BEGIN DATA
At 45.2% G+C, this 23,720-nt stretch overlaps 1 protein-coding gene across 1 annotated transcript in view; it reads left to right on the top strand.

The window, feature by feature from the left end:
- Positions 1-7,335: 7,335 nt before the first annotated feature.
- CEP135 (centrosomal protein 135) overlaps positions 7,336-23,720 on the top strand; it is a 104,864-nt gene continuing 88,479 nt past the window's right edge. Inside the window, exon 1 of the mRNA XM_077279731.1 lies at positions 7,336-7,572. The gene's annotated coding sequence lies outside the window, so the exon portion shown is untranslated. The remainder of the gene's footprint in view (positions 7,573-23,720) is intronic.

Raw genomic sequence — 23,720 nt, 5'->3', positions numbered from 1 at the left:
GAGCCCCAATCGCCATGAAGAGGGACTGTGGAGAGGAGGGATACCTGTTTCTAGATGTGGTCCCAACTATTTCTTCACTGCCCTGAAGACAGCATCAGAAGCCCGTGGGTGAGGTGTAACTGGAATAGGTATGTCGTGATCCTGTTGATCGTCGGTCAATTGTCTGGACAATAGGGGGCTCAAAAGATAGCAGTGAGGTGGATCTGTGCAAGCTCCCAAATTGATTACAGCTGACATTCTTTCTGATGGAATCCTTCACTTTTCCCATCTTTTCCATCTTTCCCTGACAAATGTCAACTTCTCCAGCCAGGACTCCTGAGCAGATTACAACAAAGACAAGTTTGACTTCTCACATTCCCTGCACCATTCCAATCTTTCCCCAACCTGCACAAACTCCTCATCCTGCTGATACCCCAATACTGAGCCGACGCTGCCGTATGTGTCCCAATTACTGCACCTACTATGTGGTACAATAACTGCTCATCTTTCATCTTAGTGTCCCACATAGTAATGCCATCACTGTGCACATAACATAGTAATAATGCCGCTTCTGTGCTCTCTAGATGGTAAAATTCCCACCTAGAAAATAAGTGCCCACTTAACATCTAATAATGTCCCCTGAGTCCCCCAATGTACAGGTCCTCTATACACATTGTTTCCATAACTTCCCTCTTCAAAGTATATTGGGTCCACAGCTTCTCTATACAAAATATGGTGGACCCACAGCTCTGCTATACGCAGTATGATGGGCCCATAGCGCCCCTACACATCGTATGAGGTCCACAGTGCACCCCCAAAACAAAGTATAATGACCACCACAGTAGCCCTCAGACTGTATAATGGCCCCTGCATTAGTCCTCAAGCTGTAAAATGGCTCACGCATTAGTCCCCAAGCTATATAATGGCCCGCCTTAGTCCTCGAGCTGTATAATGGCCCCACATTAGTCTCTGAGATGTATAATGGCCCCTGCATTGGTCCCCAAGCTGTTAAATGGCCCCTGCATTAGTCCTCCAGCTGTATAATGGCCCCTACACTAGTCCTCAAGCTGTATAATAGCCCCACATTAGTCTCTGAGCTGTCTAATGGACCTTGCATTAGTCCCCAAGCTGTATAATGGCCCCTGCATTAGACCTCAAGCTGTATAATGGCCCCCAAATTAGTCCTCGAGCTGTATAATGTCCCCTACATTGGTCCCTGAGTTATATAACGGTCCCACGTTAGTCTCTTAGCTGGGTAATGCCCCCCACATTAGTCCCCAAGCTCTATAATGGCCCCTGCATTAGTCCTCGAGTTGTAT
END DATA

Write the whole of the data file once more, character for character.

At 45.2% G+C, this 23,720-nt stretch overlaps 1 protein-coding gene across 1 annotated transcript in view; it reads left to right on the top strand.

The window, feature by feature from the left end:
- Positions 1-7,335: 7,335 nt before the first annotated feature.
- CEP135 (centrosomal protein 135) overlaps positions 7,336-23,720 on the top strand; it is a 104,864-nt gene continuing 88,479 nt past the window's right edge. Inside the window, exon 1 of the mRNA XM_077279731.1 lies at positions 7,336-7,572. The gene's annotated coding sequence lies outside the window, so the exon portion shown is untranslated. The remainder of the gene's footprint in view (positions 7,573-23,720) is intronic.

Raw genomic sequence — 23,720 nt, 5'->3', positions numbered from 1 at the left:
GAGCCCCAATCGCCATGAAGAGGGACTGTGGAGAGGAGGGATACCTGTTTCTAGATGTGGTCCCAACTATTTCTTCACTGCCCTGAAGACAGCATCAGAAGCCCGTGGGTGAGGTGTAACTGGAATAGGTATGTCGTGATCCTGTTGATCGTCGGTCAATTGTCTGGACAATAGGGGGCTCAAAAGATAGCAGTGAGGTGGATCTGTGCAAGCTCCCAAATTGATTACAGCTGACATTCTTTCTGATGGAATCCTTCACTTTTCCCATCTTTTCCATCTTTCCCTGACAAATGTCAACTTCTCCAGCCAGGACTCCTGAGCAGATTACAACAAAGACAAGTTTGACTTCTCACATTCCCTGCACCATTCCAATCTTTCCCCAACCTGCACAAACTCCTCATCCTGCTGATACCCCAATACTGAGCCGACGCTGCCGTATGTGTCCCAATTACTGCACCTACTATGTGGTACAATAACTGCTCATCTTTCATCTTAGTGTCCCACATAGTAATGCCATCACTGTGCACATAACATAGTAATAATGCCGCTTCTGTGCTCTCTAGATGGTAAAATTCCCACCTAGAAAATAAGTGCCCACTTAACATCTAATAATGTCCCCTGAGTCCCCCAATGTACAGGTCCTCTATACACATTGTTTCCATAACTTCCCTCTTCAAAGTATATTGGGTCCACAGCTTCTCTATACAAAATATGGTGGACCCACAGCTCTGCTATACGCAGTATGATGGGCCCATAGCGCCCCTACACATCGTATGAGGTCCACAGTGCACCCCCAAAACAAAGTATAATGACCACCACAGTAGCCCTCAGACTGTATAATGGCCCCTGCATTAGTCCTCAAGCTGTAAAATGGCTCACGCATTAGTCCCCAAGCTATATAATGGCCCGCCTTAGTCCTCGAGCTGTATAATGGCCCCACATTAGTCTCTGAGATGTATAATGGCCCCTGCATTGGTCCCCAAGCTGTTAAATGGCCCCTGCATTAGTCCTCCAGCTGTATAATGGCCCCTACACTAGTCCTCAAGCTGTATAATAGCCCCACATTAGTCTCTGAGCTGTCTAATGGACCTTGCATTAGTCCCCAAGCTGTATAATGGCCCCTGCATTAGACCTCAAGCTGTATAATGGCCCCCAAATTAGTCCTCGAGCTGTATAATGTCCCCTACATTGGTCCCTGAGTTATATAACGGTCCCACGTTAGTCTCTTAGCTGGGTAATGCCCCCCACATTAGTCCCCAAGCTCTATAATGGCCCCTGCATTAGTCCTCGAGTTGTAT